I've been visiting Bournemouth, on and off, for the best part of 3 decades and have stayed in dozens of hotels. Some large and some small, some great, some not so great. Happily, the Minton Lodge has its place on my "great" list now. The first thing I would say, to those of you who have only ever stayed in a large hotel, is that the Minton Lodge is really much more akin to guest house than it is a hotel. But that's no bad thing. Guest houses are normally and traditionally small, friendly, helpful, cosy and personal establishments compared to hotels where you're often just a name on a computer screen and the member of staff you see at check-in has probably gone off shift by the time you come down for breakfast the next day. The owners, Dave and Mary, personally run the place 24/7 and run it so well such that you can see that a lot of hard work by them both has gone into making Minton Lodge a comfortable, cosy and welcoming place to stay. I don't think they will mind me saying therefore, that I don't really regard their establishment as a hotel, but as guest house instead. But it's all the better for it; as Alex Polizzi has said time and again, better a fantastic basic guest house than an average hotel. The Minton Lodge is a fantastic place to stay. Here's why:
I booked a two night stay for last weekend, costing £45 a night for a room for single occupancy but with a double bed. I'm 6 foot 4 inches and in a single bed I normally end up either having my legs dangle over the edge (which causes cramp) or else I end up forgetting I'm in a single and end up in a heap on the floor during the middle of the night! Dealing with this is frequently a problem unless you book with a large budget chain (who uniformly always have double beds for cost reasons and because all the rooms are exactly the same bland corporate shape inside). Quite often you're either told you cannot have a double bed at all or if you can, you end up paying nearly twice the price even though there is just one of you.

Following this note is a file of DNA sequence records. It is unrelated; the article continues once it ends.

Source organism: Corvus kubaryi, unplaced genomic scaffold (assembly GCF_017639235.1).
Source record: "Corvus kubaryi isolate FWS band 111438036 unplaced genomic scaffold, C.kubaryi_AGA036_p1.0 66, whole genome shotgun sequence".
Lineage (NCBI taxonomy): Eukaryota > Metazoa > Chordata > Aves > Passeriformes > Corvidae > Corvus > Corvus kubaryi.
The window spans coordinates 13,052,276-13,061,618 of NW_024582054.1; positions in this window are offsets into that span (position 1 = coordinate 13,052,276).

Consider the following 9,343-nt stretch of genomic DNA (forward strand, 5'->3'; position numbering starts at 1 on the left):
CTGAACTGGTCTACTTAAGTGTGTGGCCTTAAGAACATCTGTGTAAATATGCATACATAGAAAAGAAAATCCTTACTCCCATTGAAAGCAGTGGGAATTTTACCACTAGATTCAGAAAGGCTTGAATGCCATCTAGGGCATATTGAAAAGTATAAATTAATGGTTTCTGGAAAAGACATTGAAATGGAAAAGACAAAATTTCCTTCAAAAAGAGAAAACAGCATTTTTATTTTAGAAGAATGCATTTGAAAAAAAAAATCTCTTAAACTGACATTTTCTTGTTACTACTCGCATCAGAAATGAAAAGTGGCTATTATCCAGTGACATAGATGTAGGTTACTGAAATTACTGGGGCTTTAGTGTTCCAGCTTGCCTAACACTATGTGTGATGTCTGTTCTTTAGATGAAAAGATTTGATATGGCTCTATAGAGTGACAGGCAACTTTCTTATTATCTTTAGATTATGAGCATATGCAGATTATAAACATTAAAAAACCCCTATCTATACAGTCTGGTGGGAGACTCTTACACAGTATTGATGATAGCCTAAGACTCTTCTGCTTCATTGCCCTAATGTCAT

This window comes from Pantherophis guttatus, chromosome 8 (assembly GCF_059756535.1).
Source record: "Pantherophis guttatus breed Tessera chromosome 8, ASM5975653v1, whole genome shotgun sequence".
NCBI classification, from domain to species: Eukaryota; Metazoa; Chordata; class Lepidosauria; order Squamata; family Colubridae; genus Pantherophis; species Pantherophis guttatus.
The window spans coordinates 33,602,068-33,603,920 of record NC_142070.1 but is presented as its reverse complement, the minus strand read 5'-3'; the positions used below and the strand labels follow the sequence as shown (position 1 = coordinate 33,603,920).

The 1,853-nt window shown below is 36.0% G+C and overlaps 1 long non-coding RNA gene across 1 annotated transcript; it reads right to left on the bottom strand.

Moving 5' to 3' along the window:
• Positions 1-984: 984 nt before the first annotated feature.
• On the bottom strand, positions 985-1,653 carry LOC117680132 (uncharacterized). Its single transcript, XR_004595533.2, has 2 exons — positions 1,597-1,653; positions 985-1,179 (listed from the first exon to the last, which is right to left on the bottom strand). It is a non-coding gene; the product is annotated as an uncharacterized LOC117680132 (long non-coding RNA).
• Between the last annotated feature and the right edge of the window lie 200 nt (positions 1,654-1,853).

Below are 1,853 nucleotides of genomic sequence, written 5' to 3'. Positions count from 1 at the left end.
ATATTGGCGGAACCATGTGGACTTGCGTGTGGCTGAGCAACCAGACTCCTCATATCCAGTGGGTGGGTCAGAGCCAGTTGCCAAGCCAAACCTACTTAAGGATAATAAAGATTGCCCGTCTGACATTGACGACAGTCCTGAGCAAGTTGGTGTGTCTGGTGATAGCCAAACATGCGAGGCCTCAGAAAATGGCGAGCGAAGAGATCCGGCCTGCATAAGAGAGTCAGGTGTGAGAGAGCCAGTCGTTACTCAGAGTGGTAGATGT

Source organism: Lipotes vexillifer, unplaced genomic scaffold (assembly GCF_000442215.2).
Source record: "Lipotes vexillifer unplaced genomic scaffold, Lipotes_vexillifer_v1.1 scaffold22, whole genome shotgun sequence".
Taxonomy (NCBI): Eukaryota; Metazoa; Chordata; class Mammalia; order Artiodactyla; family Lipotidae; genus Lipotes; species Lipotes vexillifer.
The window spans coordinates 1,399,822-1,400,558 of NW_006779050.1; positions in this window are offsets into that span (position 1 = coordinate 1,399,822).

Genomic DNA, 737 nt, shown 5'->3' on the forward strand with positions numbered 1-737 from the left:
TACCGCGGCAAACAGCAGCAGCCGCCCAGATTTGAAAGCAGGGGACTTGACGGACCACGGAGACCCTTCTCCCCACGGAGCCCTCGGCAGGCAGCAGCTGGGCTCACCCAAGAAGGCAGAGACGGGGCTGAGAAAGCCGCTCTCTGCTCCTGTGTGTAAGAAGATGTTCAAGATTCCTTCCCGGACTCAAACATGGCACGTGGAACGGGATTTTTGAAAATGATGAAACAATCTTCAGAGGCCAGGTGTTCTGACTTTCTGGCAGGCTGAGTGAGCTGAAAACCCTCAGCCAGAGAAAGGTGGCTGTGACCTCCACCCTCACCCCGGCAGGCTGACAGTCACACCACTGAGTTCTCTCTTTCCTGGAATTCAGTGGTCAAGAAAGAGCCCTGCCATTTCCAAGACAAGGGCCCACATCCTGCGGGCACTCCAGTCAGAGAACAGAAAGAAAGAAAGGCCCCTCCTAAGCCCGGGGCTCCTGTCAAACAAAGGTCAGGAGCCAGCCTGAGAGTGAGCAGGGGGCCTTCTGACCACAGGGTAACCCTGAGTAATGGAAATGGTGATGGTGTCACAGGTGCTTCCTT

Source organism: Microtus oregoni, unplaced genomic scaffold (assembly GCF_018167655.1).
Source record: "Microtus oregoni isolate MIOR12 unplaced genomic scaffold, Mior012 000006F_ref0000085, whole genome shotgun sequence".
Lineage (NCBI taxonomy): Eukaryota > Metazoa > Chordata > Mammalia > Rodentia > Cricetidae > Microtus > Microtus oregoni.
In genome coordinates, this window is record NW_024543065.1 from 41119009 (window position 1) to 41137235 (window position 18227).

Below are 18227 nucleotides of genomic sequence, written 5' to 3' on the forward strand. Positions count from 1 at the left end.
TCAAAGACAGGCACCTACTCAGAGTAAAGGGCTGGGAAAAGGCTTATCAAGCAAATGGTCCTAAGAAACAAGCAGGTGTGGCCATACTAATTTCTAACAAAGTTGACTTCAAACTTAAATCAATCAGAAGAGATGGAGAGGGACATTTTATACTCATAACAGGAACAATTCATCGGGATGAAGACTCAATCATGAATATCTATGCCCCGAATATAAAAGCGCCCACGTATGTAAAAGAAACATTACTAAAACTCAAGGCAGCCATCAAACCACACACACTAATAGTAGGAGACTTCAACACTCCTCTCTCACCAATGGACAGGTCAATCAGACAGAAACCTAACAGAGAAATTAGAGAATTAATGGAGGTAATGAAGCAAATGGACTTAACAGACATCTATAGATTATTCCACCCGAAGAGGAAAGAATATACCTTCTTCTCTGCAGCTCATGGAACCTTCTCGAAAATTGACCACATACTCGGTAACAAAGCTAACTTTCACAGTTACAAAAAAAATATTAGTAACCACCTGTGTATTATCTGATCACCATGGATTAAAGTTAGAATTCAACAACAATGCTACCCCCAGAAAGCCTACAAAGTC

The few days I spent trying to find a room for this weekend I encountered this many times until finally coming across the Minton Lodge. I explained my situation to Dave and Mary who were more than willing to accommodate my requirements, when I further explained that I would prefer an en-suite room (since they were originally only able to offer a room with a shared bathroom) I was told just a few hours later that they can now put me in an en-suite room having moved some other bookings around, somehow. The amount of effort they must have gone to just to get a £90 booking, when they didn't really need to bother - it's high season and someone else would have booked the remaining rooms regardless - is testament to their high standards and professionalism. From the outset I did not feel like just a name on their computer screen!
So the booking was made, no deposit was required but you do have to pay in full on arrival and only cash is accepted, so please bear this in mind before you book. Unsurprisingly they are unable to take credit cards and anyone with any understanding of the financial finagling business (aka banks) at all will understand why this is a smart move on their part. So don't berate them for it, just accept that to help them keep costs as a low as possible and avoid being ripped off, the only thing that speaks as payment is cold, hard, cash. Refreshingly traditional!